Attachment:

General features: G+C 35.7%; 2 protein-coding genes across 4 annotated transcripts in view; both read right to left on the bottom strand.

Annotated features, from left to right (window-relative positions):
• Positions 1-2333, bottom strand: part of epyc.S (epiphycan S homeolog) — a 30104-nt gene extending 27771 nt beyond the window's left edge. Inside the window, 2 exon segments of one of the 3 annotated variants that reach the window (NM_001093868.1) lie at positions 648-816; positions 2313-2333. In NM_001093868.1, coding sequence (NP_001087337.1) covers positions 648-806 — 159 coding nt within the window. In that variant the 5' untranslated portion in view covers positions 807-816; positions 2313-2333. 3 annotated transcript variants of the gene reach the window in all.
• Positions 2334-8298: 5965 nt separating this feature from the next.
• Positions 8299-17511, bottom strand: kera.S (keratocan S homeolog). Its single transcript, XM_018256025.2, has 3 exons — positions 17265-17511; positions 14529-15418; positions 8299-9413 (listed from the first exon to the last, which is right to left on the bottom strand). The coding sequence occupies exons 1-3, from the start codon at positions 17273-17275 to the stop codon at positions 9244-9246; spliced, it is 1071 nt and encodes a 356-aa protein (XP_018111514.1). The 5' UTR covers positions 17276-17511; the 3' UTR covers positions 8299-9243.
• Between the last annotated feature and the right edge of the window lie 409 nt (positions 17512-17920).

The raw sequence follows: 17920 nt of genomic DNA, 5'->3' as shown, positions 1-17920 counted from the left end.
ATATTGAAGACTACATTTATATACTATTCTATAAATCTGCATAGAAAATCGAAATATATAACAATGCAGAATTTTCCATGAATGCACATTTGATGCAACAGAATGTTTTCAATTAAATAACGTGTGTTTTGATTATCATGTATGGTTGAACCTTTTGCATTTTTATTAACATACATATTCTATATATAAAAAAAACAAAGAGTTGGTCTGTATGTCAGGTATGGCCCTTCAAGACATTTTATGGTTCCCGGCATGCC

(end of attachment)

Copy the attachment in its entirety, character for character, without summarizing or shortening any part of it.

General features: G+C 35.7%; 2 protein-coding genes across 4 annotated transcripts in view; both read right to left on the bottom strand.

Annotated features, from left to right (window-relative positions):
• Positions 1-2333, bottom strand: part of epyc.S (epiphycan S homeolog) — a 30104-nt gene extending 27771 nt beyond the window's left edge. Inside the window, 2 exon segments of one of the 3 annotated variants that reach the window (NM_001093868.1) lie at positions 648-816; positions 2313-2333. In NM_001093868.1, coding sequence (NP_001087337.1) covers positions 648-806 — 159 coding nt within the window. In that variant the 5' untranslated portion in view covers positions 807-816; positions 2313-2333. 3 annotated transcript variants of the gene reach the window in all.
• Positions 2334-8298: 5965 nt separating this feature from the next.
• Positions 8299-17511, bottom strand: kera.S (keratocan S homeolog). Its single transcript, XM_018256025.2, has 3 exons — positions 17265-17511; positions 14529-15418; positions 8299-9413 (listed from the first exon to the last, which is right to left on the bottom strand). The coding sequence occupies exons 1-3, from the start codon at positions 17273-17275 to the stop codon at positions 9244-9246; spliced, it is 1071 nt and encodes a 356-aa protein (XP_018111514.1). The 5' UTR covers positions 17276-17511; the 3' UTR covers positions 8299-9243.
• Between the last annotated feature and the right edge of the window lie 409 nt (positions 17512-17920).

The raw sequence follows: 17920 nt of genomic DNA, 5'->3' as shown, positions 1-17920 counted from the left end.
ATATTGAAGACTACATTTATATACTATTCTATAAATCTGCATAGAAAATCGAAATATATAACAATGCAGAATTTTCCATGAATGCACATTTGATGCAACAGAATGTTTTCAATTAAATAACGTGTGTTTTGATTATCATGTATGGTTGAACCTTTTGCATTTTTATTAACATACATATTCTATATATAAAAAAAACAAAGAGTTGGTCTGTATGTCAGGTATGGCCCTTCAAGACATTTTATGGTTCCCGGCATGCC